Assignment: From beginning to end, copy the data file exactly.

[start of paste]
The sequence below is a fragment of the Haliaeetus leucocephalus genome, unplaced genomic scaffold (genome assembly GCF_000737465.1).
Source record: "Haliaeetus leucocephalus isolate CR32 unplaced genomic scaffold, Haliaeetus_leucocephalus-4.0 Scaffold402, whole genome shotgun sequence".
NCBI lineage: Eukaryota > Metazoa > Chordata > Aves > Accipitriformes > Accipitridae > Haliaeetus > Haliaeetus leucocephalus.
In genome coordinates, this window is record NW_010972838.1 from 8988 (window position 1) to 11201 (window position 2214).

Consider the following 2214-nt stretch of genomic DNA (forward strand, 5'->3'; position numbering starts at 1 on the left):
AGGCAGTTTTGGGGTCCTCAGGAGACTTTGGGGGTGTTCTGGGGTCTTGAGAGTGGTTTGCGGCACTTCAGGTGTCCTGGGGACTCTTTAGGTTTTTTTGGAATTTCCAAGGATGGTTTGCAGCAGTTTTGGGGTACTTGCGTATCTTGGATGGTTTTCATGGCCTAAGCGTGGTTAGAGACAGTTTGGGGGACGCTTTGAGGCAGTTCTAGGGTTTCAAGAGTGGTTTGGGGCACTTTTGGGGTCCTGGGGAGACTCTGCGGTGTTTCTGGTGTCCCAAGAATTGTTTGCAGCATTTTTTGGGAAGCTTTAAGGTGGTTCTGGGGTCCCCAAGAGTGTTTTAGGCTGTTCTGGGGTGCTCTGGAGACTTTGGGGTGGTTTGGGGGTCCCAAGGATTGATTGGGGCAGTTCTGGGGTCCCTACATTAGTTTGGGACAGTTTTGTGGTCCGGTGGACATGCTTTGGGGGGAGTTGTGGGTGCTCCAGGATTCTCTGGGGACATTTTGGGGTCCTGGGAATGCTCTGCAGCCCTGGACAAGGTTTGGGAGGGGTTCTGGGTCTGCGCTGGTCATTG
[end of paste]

The sequence below is a fragment of the Haliaeetus leucocephalus genome, unplaced genomic scaffold (genome assembly GCF_000737465.1).
Source record: "Haliaeetus leucocephalus isolate CR32 unplaced genomic scaffold, Haliaeetus_leucocephalus-4.0 Scaffold402, whole genome shotgun sequence".
NCBI lineage: Eukaryota > Metazoa > Chordata > Aves > Accipitriformes > Accipitridae > Haliaeetus > Haliaeetus leucocephalus.
In genome coordinates, this window is record NW_010972838.1 from 8988 (window position 1) to 11201 (window position 2214).

Consider the following 2214-nt stretch of genomic DNA (forward strand, 5'->3'; position numbering starts at 1 on the left):
AGGCAGTTTTGGGGTCCTCAGGAGACTTTGGGGGTGTTCTGGGGTCTTGAGAGTGGTTTGCGGCACTTCAGGTGTCCTGGGGACTCTTTAGGTTTTTTTGGAATTTCCAAGGATGGTTTGCAGCAGTTTTGGGGTACTTGCGTATCTTGGATGGTTTTCATGGCCTAAGCGTGGTTAGAGACAGTTTGGGGGACGCTTTGAGGCAGTTCTAGGGTTTCAAGAGTGGTTTGGGGCACTTTTGGGGTCCTGGGGAGACTCTGCGGTGTTTCTGGTGTCCCAAGAATTGTTTGCAGCATTTTTTGGGAAGCTTTAAGGTGGTTCTGGGGTCCCCAAGAGTGTTTTAGGCTGTTCTGGGGTGCTCTGGAGACTTTGGGGTGGTTTGGGGGTCCCAAGGATTGATTGGGGCAGTTCTGGGGTCCCTACATTAGTTTGGGACAGTTTTGTGGTCCGGTGGACATGCTTTGGGGGGAGTTGTGGGTGCTCCAGGATTCTCTGGGGACATTTTGGGGTCCTGGGAATGCTCTGCAGCCCTGGACAAGGTTTGGGAGGGGTTCTGGGTCTGCGCTGGTCATTG